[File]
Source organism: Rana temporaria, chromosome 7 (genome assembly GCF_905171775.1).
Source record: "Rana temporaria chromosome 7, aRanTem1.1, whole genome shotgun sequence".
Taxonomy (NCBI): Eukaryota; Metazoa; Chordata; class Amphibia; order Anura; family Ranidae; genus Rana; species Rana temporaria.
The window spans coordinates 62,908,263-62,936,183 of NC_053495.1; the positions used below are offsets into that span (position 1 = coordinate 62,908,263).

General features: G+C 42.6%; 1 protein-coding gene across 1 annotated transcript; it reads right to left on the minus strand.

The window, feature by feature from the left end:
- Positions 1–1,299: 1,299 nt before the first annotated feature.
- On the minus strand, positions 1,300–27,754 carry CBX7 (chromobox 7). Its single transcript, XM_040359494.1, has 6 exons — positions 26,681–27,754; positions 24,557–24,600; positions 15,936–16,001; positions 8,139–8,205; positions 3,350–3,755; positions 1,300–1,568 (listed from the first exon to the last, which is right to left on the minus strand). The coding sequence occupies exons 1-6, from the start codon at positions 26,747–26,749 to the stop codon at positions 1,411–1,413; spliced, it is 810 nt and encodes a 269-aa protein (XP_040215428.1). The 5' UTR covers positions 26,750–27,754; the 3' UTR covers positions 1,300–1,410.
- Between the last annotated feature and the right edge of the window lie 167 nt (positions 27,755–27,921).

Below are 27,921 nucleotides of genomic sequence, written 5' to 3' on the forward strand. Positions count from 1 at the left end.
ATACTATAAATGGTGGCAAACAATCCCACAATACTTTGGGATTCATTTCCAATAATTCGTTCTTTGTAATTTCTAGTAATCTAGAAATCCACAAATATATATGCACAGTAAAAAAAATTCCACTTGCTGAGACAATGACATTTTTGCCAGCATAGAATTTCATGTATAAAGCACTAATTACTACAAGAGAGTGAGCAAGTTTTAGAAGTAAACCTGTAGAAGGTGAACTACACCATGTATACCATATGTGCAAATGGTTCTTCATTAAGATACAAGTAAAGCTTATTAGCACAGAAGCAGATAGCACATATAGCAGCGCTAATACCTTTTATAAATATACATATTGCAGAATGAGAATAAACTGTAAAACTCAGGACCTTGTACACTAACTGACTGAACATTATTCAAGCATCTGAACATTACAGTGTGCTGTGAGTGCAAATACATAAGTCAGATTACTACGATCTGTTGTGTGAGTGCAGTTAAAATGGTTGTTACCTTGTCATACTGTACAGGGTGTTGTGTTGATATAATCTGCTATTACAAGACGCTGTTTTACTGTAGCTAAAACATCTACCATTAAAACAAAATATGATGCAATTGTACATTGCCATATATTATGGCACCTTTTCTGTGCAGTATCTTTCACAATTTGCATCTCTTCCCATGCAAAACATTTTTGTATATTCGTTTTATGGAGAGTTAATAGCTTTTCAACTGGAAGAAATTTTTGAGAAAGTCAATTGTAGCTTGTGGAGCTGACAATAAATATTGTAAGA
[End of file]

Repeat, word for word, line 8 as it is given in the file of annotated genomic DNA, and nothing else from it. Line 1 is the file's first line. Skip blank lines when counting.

- On the minus strand, positions 1,300–27,754 carry CBX7 (chromobox 7). Its single transcript, XM_040359494.1, has 6 exons — positions 26,681–27,754; positions 24,557–24,600; positions 15,936–16,001; positions 8,139–8,205; positions 3,350–3,755; positions 1,300–1,568 (listed from the first exon to the last, which is right to left on the minus strand). The coding sequence occupies exons 1-6, from the start codon at positions 26,747–26,749 to the stop codon at positions 1,411–1,413; spliced, it is 810 nt and encodes a 269-aa protein (XP_040215428.1). The 5' UTR covers positions 26,750–27,754; the 3' UTR covers positions 1,300–1,410.